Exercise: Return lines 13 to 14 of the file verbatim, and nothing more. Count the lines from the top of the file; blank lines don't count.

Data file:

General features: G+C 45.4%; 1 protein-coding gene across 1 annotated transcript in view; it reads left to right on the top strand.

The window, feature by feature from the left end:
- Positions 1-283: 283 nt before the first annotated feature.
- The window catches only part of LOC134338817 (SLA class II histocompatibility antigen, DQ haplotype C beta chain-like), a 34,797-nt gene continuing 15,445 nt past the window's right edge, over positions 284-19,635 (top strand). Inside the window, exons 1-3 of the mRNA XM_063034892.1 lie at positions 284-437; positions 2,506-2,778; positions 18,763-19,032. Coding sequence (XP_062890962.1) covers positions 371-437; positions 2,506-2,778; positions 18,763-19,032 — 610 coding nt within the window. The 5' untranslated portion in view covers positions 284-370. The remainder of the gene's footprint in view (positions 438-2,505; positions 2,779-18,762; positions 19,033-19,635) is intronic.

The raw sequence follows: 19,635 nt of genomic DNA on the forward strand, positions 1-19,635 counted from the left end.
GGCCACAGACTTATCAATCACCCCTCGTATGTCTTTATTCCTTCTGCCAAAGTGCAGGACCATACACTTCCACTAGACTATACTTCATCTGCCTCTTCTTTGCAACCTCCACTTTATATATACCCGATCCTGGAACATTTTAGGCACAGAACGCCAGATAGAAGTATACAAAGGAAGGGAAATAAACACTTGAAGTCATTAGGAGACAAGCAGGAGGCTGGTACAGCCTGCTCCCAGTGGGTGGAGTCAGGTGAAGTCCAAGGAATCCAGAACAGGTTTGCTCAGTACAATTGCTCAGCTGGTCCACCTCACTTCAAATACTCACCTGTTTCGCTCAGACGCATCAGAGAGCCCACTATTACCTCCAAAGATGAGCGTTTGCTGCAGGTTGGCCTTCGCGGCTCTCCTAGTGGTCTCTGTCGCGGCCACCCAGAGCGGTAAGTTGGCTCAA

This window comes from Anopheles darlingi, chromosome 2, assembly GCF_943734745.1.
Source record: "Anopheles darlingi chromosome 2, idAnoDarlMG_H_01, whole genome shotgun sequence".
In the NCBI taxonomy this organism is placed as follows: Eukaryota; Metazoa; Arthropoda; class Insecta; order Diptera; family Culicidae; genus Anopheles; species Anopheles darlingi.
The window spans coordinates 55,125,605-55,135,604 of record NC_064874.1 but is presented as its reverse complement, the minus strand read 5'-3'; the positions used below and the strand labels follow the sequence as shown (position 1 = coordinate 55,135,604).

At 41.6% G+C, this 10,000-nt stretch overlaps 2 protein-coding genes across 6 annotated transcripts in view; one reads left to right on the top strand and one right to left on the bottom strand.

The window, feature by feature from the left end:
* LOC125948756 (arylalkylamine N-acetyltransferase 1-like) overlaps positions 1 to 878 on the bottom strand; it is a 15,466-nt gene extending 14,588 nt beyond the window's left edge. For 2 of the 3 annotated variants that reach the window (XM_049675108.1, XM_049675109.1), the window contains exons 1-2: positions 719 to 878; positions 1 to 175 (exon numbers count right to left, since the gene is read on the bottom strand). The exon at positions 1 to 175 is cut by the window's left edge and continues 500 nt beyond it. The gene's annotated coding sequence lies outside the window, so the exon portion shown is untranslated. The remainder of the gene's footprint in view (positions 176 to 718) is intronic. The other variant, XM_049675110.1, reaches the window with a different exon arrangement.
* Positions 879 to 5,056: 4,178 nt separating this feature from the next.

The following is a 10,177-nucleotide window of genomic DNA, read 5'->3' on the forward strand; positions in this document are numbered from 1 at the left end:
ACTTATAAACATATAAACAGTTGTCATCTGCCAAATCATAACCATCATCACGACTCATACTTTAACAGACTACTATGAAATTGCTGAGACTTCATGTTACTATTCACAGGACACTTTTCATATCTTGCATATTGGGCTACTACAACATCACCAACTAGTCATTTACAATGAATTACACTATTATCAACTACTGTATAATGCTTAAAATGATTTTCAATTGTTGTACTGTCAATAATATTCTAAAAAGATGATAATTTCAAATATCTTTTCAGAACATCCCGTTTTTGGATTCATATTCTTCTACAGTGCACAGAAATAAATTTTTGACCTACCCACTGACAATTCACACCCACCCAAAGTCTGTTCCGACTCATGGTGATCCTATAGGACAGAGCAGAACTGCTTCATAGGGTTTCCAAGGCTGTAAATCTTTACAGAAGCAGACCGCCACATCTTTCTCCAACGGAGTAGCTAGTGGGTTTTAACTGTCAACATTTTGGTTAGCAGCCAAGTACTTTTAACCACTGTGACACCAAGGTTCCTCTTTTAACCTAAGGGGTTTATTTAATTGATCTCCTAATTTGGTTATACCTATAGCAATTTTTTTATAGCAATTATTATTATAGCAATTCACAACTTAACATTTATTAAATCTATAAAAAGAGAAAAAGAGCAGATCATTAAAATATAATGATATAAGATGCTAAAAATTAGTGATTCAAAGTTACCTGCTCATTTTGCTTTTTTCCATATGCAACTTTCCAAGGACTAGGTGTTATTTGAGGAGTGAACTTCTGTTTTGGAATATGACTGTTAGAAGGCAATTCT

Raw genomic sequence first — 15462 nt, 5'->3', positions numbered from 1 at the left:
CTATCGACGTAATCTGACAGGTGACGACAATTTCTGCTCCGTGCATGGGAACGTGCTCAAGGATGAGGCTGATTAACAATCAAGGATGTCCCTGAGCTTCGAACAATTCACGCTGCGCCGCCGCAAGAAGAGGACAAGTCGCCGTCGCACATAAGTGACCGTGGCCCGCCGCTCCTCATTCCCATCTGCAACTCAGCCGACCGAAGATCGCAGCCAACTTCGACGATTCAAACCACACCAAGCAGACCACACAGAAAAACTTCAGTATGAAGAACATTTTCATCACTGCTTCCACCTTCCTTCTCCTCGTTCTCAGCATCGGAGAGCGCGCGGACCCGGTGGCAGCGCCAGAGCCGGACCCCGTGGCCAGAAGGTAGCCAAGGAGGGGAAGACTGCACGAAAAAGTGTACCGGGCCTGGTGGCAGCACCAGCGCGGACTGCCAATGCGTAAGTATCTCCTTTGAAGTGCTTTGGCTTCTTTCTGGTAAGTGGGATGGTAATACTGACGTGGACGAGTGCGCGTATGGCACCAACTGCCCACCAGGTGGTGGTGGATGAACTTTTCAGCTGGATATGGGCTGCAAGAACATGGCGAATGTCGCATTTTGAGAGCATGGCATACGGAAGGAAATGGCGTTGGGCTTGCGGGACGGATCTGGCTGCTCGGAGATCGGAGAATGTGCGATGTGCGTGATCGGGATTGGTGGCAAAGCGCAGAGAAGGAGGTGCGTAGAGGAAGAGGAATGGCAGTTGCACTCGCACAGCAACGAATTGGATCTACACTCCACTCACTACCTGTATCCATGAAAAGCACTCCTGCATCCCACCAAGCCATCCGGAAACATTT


* LOC125948756 (arylalkylamine N-acetyltransferase 1-like) overlaps positions 1 to 878 on the bottom strand; it is a 15,466-nt gene extending 14,588 nt beyond the window's left edge. For 2 of the 3 annotated variants that reach the window (XM_049675108.1, XM_049675109.1), the window contains exons 1-2: positions 719 to 878; positions 1 to 175 (exon numbers count right to left, since the gene is read on the bottom strand). The exon at positions 1 to 175 is cut by the window's left edge and continues 500 nt beyond it. The gene's annotated coding sequence lies outside the window, so the exon portion shown is untranslated. The remainder of the gene's footprint in view (positions 176 to 718) is intronic. The other variant, XM_049675110.1, reaches the window with a different exon arrangement.
* Positions 879 to 5,056: 4,178 nt separating this feature from the next.